Hand Puppet Item Number: 3350/3 from the MOA: University of British Columbia
Hand puppet of the Baby character, from a Punch and Judy puppet show. Head, hands and central body carved from wood. Visible wood components- head and hands- painted beige. Character has protruding ears, round cheeks and long button nose. Cheeks are rosy. Mouth is open and painted pink. Eyes are light blue circles with white dots in them. Baby has short red-orange strands of yarn for hair. Character is wearing a red polka-dotted dress and white bib, with lace-like trim. Dress has two rows of wavy blue trim along the bottom edge. Plain wood cylinder, that head is attached to, inside fabric body with rod attached to bottom. Metal ring along bottom edge of body opening. Operated by holding the rod inside of the puppet’s body.
Punch and July is a well-known puppetry tradition in England, UK. The first recorded show took place in London in 1662, but the tradition dates back to 16th century Italian commedia dell’arte and the character Punchinello. The performance is a series of skits full of humour, violent episodes, political satire, and puns, with audience participation encouraged. The main characters are Mr. Punch, his long-suffering wife Judy, their baby, and a host of set characters: the Policeman, the Devil, the Ghost, the Doctor, the Crocodile, Joey the Clown, Toby the Dog, etc. (from Shadow, Strings & Other Things, 2019).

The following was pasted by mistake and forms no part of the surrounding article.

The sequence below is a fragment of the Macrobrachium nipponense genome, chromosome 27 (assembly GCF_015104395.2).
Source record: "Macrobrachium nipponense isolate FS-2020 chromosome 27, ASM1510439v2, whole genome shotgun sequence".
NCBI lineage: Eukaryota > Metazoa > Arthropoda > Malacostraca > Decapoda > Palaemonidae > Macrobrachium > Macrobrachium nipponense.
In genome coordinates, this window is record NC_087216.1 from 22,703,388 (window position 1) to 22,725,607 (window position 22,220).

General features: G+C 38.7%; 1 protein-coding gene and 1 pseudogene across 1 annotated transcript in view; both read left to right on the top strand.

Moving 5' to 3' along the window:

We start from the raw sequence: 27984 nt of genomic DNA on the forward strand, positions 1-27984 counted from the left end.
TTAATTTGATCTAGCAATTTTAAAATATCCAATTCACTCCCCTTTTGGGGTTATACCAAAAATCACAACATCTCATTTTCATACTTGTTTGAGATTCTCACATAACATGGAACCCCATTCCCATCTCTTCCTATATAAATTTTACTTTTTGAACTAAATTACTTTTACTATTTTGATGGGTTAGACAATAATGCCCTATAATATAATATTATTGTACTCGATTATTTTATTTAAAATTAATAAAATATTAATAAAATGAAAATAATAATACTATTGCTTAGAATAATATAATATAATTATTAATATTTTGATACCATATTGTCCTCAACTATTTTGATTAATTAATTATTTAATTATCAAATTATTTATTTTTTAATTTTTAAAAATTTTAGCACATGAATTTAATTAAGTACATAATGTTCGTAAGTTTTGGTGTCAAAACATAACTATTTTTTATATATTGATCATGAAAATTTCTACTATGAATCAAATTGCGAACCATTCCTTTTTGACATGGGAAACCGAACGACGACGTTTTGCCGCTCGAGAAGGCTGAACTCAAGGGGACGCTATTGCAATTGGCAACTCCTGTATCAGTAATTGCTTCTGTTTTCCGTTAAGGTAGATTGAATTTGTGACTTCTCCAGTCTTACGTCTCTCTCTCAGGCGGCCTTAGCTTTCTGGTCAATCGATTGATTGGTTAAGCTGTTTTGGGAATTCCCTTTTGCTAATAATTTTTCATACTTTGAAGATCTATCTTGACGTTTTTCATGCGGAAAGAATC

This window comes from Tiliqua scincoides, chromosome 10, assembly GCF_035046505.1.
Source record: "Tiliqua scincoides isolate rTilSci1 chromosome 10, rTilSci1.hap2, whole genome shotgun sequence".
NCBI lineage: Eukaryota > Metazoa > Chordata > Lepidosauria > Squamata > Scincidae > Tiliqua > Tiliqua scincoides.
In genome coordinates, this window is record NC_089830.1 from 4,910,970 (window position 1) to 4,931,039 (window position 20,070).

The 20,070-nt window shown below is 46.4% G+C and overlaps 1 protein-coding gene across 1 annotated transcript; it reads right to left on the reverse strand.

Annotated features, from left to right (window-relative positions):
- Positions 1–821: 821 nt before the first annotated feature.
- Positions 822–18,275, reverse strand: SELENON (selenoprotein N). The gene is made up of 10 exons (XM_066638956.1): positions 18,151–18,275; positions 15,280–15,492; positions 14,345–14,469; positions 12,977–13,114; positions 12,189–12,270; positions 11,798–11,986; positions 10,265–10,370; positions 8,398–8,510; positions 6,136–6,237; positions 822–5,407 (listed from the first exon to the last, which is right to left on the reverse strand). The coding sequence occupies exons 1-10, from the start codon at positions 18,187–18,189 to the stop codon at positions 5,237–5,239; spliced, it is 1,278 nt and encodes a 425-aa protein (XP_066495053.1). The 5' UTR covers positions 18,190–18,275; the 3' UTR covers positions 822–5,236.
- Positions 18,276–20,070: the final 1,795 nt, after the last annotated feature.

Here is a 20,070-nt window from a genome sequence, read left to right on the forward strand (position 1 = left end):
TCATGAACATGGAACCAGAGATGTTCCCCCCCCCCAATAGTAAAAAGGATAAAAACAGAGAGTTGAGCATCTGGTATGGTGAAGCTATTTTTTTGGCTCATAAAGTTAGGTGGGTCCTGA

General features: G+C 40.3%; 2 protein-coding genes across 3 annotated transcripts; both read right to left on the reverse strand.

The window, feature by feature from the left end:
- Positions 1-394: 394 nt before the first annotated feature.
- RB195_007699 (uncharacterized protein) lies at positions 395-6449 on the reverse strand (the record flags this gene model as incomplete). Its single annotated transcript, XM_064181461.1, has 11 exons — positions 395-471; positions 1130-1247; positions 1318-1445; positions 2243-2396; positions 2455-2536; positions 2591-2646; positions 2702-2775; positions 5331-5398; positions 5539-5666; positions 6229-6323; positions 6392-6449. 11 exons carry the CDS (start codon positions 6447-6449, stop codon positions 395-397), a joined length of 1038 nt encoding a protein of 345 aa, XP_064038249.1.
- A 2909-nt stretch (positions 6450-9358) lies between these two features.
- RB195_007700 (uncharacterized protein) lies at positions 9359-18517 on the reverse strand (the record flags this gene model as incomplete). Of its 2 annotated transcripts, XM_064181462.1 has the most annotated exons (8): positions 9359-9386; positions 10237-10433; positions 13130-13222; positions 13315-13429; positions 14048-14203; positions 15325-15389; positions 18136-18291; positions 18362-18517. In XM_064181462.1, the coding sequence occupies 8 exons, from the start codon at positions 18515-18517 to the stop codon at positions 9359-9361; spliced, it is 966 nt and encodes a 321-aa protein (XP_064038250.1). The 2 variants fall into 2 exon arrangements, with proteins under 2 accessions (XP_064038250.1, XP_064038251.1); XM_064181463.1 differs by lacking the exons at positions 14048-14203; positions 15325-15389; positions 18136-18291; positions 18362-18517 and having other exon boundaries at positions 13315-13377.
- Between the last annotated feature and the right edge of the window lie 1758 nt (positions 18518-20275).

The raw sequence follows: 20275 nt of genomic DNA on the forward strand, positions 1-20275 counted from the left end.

Brian Davey first draws a layout grid and outlines the contours of the puppet’s head on a block of lime (linden) wood. He then carves it out using a combination of electric band and hand saws. After sanding the puppet’s head by hand to a smooth and silky finish, Brian paints it with a primer and several layers of acrylic gesso before airbrushing on the pinkish flesh colour and adding red highlights. For other features such as the brows, eyes and mouth he uses a paintbrush and layer of acrylic paint.